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Fri, 24 Jan 2020
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Witness to history: Polish veterans recall childhood memories of Warsaw's liberation - 'We wanted to be Red Army soldiers'

polish soldier WWII memories photos
© RT
Czesław Lewandowski in our days
It is often said that truth is the first casualty of war - and, indeed, when the bombs have stopped falling, the blood has been shed and the troops have stood down, another kind of war begins: A war of memories.

This is perhaps no more apparent than in the case of the experiences of Poland, and Eastern Europe at-large, after the defeat of Nazi Germany during World War II, and the decisive role played by the Soviet Red Army.

Friday marks the 75th anniversary of the liberation of Warsaw from the grip of fascism. A momentous date in history, it is still fraught with controversy - and regularly used as a political football so many decades later.

Comment: What a shame that historical memory is so short that what was once a solemn commemoration of an international tragedy, has now become an occasion for petty political posturing. There is shame for the leaders of every country involved, except Russia.


Ukrainian PM Honcharuk offers resignation amid controversy over leaked audio recordings

Oleksiy Honcharuk

Oleksiy Honcharuk
Ukrainian Prime Minister Oleksiy Honcharuk has submitted his resignation amid a scandal surrounding an audio recording where he allegedly disparages the economic knowledge and competence of both himself and President Volodymyr Zelenskiy.

In a Facebook post on January 17, Honcharuk wrote that "in recent days, you have all witnessed ongoing events around files leaked to social networks that had been mounted from fragments of records from the government's meetings."

Zelenskiy's office acknowledged receiving Honcharuk's resignation letter, but said it will comment later on how it will react to the situation.

"In order to prevent any doubts about our respect and trust to the president, I have submitted my resignation to the president with the right to bring the issue to the parliament," Honcharuk wrote.

Comment: His departure may not be a great loss to Kiev: Nothing to see here: New Ukrainian PM visits neo-Nazi band's gig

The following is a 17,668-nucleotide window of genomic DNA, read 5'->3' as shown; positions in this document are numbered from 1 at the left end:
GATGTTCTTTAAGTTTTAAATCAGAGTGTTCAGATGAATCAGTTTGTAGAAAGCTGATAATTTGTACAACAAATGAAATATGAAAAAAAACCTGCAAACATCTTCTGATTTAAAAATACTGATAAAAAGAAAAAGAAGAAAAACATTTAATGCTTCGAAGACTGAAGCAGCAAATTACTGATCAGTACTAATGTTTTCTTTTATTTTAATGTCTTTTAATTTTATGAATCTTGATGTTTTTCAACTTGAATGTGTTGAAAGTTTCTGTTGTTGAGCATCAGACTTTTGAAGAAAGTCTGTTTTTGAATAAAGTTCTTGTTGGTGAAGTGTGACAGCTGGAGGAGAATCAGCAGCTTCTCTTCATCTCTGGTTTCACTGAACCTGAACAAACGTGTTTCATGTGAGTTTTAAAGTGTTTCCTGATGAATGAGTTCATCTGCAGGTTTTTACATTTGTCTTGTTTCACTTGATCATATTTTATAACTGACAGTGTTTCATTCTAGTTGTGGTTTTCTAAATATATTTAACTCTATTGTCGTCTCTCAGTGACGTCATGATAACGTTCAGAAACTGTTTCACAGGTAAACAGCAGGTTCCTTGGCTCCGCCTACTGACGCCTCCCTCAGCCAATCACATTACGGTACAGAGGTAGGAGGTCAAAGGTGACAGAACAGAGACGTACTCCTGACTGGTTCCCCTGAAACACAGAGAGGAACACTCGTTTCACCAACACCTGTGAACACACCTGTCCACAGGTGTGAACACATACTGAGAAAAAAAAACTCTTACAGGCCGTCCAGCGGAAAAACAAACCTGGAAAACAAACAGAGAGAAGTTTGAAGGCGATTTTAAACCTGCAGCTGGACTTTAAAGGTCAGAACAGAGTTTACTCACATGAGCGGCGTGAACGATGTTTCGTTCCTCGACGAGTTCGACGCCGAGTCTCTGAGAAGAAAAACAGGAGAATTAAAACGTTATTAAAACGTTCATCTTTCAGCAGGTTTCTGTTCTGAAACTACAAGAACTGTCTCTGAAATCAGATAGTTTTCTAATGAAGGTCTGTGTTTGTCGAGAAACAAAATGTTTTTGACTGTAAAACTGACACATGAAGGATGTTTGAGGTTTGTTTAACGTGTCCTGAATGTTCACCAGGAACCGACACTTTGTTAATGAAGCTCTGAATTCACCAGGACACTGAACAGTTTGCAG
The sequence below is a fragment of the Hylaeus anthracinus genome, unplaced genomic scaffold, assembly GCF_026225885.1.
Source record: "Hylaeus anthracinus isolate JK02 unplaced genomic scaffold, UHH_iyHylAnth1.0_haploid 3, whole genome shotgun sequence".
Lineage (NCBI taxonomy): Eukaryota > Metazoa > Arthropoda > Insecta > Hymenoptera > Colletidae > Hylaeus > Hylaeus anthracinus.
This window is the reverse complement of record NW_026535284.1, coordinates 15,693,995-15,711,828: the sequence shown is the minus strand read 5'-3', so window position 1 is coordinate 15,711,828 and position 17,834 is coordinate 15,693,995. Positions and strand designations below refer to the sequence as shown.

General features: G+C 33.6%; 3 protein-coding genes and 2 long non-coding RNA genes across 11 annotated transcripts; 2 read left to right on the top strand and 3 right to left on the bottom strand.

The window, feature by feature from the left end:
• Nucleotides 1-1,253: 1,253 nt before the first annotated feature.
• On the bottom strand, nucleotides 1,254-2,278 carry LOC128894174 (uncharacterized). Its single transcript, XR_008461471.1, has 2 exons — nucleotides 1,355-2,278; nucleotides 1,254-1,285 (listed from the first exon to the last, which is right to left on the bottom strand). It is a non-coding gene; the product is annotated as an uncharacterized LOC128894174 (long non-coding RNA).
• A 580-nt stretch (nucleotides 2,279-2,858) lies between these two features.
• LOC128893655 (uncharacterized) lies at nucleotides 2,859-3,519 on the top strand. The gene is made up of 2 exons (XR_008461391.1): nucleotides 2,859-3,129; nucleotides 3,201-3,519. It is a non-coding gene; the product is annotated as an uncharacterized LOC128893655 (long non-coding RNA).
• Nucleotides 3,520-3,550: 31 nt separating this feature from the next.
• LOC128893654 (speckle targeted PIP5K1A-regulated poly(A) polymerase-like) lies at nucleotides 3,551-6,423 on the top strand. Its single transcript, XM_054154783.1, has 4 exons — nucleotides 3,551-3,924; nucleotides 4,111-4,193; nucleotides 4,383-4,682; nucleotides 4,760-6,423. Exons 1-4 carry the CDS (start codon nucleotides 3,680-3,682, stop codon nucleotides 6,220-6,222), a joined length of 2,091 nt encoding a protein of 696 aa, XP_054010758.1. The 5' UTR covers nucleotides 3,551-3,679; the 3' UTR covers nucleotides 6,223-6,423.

Stock Up

Ruble strong, stocks surge after Russian government reshuffle

Russian ruble
© Sputnik / Alexey Sukhorukov
The appointment of a new prime minister has boosted the Russian stock market to new record highs on Friday, with the national currency holding on to gains reached over the past 18 months.

The ruble continued gaining against major currencies on Friday, after accelerating growth on the news of the appointment of Mikhail Mishustin as Russia's new prime minister earlier in the week.

It was up 0.2 percent against the US dollar at 61.39 rubles, while gaining slightly on the euro at 68.29 rubles.The stock market posted solid gains at the beginning of the trading session. The dollar-denominated RTS index added more than one percent, reaching 1,635.58 points, while the ruble-based MOEX Russia Index rose to 3,189.24 points.

2 + 2 = 4

Rooting out Russian-language schools: Ukrainian MPs pass secondary education bill detailing native tongue enforcement

Ukrainian school
© REUTERS/Vasily Fedosenko
FILE PHOTO: Students file in through the entrance to start their classes in a school in the southern coastal town of Mariupol, September 1, 2014.
Ukrainian MPs have dealt a final blow in Kiev's war on Russian-language schools, voting for a bill which effectively closes them. While seemingly going easy on minorities, it would hit a third of the country's population.

Ukraine's parliament, the Verkhovna Rada, passed the bill 'On Secondary Education' on Thursday. The legislation, which envisions an overhaul of Ukraine's public school system, received an almost unanimous nod from deputies, with 327 lawmakers voting in favor and only three against. Some 54 MPs abstained and 16 were not present during the vote.

Arrow Down

Siri & Alexa might be having a sex change, but why does your phone's voice assistant need to be gender-neutral?

gender neutral
© AFP / Getty Images North America / Sara D. Davis
Projects to develop gender-neutral voice assistants to replace the historically dominant white and Chinese male voices are not solving a real problem - they are creating one.

As products like Alexa and Siri face mounting criticism that the technology behind them disproportionately misunderstands women and ethnic minorities, voice software companies are developing gender neutral voice systems to ensure that the voice tech industry becomes more inclusive - both when it listens and talks.

This might sound positive, but it is absurd in the extreme. What precisely is the problem these companies are trying to solve?


British consultancy firm predicts 'global unrest' to spread from 47 to 75 countries this year

protests global unrest
Almost a quarter of the world's countries witnessed a surge in protest and unrest last year and that figure is set to rise further in 2020, according to a new study.

There are 195 countries in the world, if the Vatican and Palestine are included, and a newly released index of civil unrest has claimed that 47 of those states witnessed a rise in civil unrest in 2019.

The data model, published Thursday by socio-economic and political analysis firm Verisk Maplecroft, has also predicted that in 2020, the number will balloon to 75 countries.

Comment: Verisk Maplecroft is a British "data analytics organisation" that "quantifies risk" for financial investors, corporations and govts.

The U.K. consultancy identified Hong Kong and Chile as the two flashpoints suffering the largest increases in unrest since the beginning of 2019. Neither country is expected to find peace for at least two years, according to the research.